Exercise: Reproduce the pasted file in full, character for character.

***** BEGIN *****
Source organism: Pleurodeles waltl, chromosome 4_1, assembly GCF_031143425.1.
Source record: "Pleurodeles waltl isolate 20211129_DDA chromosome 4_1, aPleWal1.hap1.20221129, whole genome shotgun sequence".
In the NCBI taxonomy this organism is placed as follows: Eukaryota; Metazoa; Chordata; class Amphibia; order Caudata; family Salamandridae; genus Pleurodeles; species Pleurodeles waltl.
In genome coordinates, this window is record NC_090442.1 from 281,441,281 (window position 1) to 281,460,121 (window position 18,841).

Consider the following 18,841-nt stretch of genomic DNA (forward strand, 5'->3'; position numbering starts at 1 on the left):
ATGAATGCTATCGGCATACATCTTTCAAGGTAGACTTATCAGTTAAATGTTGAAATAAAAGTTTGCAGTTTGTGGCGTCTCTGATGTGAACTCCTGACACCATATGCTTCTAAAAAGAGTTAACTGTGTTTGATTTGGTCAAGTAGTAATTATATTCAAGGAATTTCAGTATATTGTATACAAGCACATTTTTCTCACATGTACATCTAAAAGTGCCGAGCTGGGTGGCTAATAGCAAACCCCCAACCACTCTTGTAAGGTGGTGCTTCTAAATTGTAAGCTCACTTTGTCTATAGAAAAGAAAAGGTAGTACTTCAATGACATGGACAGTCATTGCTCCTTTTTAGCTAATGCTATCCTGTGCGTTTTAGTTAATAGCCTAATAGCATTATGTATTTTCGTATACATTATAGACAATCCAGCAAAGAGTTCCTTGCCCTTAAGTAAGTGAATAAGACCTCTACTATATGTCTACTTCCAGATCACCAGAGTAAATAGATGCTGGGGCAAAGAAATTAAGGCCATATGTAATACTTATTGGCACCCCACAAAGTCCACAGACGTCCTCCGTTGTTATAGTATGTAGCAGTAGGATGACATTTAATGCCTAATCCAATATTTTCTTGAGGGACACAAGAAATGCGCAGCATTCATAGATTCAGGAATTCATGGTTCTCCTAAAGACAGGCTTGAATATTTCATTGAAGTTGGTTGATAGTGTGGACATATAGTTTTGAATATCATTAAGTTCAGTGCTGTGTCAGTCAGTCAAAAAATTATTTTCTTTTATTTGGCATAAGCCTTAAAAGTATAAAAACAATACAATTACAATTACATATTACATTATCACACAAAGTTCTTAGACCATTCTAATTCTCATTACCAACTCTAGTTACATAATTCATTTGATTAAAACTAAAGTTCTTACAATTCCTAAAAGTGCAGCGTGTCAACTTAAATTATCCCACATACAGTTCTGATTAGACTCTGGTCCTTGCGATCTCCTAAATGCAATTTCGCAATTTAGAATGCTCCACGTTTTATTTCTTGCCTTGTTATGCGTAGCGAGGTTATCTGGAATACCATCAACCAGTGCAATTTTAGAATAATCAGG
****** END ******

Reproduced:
Source organism: Pleurodeles waltl, chromosome 4_1, assembly GCF_031143425.1.
Source record: "Pleurodeles waltl isolate 20211129_DDA chromosome 4_1, aPleWal1.hap1.20221129, whole genome shotgun sequence".
In the NCBI taxonomy this organism is placed as follows: Eukaryota; Metazoa; Chordata; class Amphibia; order Caudata; family Salamandridae; genus Pleurodeles; species Pleurodeles waltl.
In genome coordinates, this window is record NC_090442.1 from 281,441,281 (window position 1) to 281,460,121 (window position 18,841).

Consider the following 18,841-nt stretch of genomic DNA (forward strand, 5'->3'; position numbering starts at 1 on the left):
ATGAATGCTATCGGCATACATCTTTCAAGGTAGACTTATCAGTTAAATGTTGAAATAAAAGTTTGCAGTTTGTGGCGTCTCTGATGTGAACTCCTGACACCATATGCTTCTAAAAAGAGTTAACTGTGTTTGATTTGGTCAAGTAGTAATTATATTCAAGGAATTTCAGTATATTGTATACAAGCACATTTTTCTCACATGTACATCTAAAAGTGCCGAGCTGGGTGGCTAATAGCAAACCCCCAACCACTCTTGTAAGGTGGTGCTTCTAAATTGTAAGCTCACTTTGTCTATAGAAAAGAAAAGGTAGTACTTCAATGACATGGACAGTCATTGCTCCTTTTTAGCTAATGCTATCCTGTGCGTTTTAGTTAATAGCCTAATAGCATTATGTATTTTCGTATACATTATAGACAATCCAGCAAAGAGTTCCTTGCCCTTAAGTAAGTGAATAAGACCTCTACTATATGTCTACTTCCAGATCACCAGAGTAAATAGATGCTGGGGCAAAGAAATTAAGGCCATATGTAATACTTATTGGCACCCCACAAAGTCCACAGACGTCCTCCGTTGTTATAGTATGTAGCAGTAGGATGACATTTAATGCCTAATCCAATATTTTCTTGAGGGACACAAGAAATGCGCAGCATTCATAGATTCAGGAATTCATGGTTCTCCTAAAGACAGGCTTGAATATTTCATTGAAGTTGGTTGATAGTGTGGACATATAGTTTTGAATATCATTAAGTTCAGTGCTGTGTCAGTCAGTCAAAAAATTATTTTCTTTTATTTGGCATAAGCCTTAAAAGTATAAAAACAATACAATTACAATTACATATTACATTATCACACAAAGTTCTTAGACCATTCTAATTCTCATTACCAACTCTAGTTACATAATTCATTTGATTAAAACTAAAGTTCTTACAATTCCTAAAAGTGCAGCGTGTCAACTTAAATTATCCCACATACAGTTCTGATTAGACTCTGGTCCTTGCGATCTCCTAAATGCAATTTCGCAATTTAGAATGCTCCACGTTTTATTTCTTGCCTTGTTATGCGTAGCGAGGTTATCTGGAATACCATCAACCAGTGCAATTTTAGAATAATCAGG